Certain theories of visual attention assume that at least one processing stage must be serial when the target of search is defined as the conjunction of two or more separable features. To explain why conjunction-search response times do not always form linearly increasing functions of display size, recent versions of this general model have posited the existence of an early parallel process that guides the serial stage toward display elements that are likely targets. Other models have relaxed the seriality assumption, allowing for a limited number of parallel decisions. In the three experiments reported here, a redundant-target detection task was used with conjunctively defined targets and display sizes of two (Experiment 1), one or two (Experiment 2), and six (Experiment 3). In all three experiments, strong evidence for parallel processing was observed. The implications for models of elementary visual processes are discussed.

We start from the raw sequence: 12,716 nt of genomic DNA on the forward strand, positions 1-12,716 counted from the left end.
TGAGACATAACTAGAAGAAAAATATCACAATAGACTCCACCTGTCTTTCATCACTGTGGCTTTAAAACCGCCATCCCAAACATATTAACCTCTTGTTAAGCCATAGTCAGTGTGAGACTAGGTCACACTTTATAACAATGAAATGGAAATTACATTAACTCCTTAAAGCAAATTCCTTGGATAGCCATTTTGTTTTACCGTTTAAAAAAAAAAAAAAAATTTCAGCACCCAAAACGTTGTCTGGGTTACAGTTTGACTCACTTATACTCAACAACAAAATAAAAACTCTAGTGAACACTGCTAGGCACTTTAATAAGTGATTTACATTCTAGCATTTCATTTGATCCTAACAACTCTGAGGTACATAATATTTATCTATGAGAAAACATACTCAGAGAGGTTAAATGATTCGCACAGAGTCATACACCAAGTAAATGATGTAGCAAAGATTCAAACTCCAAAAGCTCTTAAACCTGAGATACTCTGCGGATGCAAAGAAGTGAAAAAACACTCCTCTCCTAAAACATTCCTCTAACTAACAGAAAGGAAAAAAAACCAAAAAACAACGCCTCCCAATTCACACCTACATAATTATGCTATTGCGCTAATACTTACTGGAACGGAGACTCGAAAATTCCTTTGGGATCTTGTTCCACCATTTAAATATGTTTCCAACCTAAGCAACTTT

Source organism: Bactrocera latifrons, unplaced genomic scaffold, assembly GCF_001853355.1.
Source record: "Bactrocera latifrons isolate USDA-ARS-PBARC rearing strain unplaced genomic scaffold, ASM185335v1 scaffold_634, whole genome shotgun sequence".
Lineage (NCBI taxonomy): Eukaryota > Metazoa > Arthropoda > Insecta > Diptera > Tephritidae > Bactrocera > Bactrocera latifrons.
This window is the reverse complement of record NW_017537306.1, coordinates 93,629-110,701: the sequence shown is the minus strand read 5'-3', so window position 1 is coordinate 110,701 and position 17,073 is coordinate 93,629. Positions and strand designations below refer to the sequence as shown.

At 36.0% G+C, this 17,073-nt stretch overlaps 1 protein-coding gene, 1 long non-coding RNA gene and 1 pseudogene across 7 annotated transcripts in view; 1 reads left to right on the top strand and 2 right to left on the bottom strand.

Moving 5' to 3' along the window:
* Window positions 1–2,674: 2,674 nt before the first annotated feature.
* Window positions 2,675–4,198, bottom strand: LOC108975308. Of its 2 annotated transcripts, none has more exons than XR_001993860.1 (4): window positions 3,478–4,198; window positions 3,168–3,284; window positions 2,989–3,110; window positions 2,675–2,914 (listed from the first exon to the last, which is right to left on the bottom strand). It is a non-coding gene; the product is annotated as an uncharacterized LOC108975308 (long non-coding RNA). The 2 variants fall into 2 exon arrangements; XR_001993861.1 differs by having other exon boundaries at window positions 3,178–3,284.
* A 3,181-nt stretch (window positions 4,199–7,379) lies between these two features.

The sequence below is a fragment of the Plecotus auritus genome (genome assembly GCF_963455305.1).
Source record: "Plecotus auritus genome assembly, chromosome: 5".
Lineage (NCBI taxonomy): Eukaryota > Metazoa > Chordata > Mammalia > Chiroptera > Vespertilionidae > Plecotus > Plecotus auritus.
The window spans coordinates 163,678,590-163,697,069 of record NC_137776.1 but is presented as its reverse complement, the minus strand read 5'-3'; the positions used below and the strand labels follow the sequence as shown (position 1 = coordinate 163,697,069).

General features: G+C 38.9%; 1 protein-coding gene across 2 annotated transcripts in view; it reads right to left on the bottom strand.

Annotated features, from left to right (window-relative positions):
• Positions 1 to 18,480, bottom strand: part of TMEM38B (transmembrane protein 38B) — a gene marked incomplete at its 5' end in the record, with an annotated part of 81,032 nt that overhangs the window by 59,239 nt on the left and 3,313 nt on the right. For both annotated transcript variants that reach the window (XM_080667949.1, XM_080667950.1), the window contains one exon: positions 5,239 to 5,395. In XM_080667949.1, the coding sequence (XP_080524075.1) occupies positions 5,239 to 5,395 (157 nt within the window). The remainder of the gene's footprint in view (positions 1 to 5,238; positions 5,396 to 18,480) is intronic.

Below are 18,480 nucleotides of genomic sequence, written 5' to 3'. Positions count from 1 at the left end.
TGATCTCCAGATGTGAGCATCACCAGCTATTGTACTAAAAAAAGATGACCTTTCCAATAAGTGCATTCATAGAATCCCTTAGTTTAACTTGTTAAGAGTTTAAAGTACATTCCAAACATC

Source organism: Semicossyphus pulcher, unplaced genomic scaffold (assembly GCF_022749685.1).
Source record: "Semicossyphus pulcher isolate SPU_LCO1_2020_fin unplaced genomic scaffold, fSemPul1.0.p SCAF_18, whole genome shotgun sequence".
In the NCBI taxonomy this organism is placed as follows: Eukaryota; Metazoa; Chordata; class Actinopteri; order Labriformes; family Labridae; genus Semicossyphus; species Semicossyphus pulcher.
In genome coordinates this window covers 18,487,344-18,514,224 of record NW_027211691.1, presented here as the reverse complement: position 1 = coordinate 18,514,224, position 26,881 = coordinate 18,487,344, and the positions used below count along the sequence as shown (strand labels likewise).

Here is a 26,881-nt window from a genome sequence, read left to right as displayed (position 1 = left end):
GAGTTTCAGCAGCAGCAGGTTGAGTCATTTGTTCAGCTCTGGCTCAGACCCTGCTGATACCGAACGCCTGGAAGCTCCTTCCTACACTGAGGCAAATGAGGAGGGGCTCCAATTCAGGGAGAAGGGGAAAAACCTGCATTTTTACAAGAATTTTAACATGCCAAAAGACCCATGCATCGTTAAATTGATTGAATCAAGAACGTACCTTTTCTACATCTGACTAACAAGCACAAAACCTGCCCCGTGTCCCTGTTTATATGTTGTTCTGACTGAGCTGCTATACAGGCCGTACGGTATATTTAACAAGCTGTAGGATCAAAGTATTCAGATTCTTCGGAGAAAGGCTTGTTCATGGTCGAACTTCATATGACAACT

ASJC Scopus subject areas
- Experimental and Cognitive Psychology
- Sensory Systems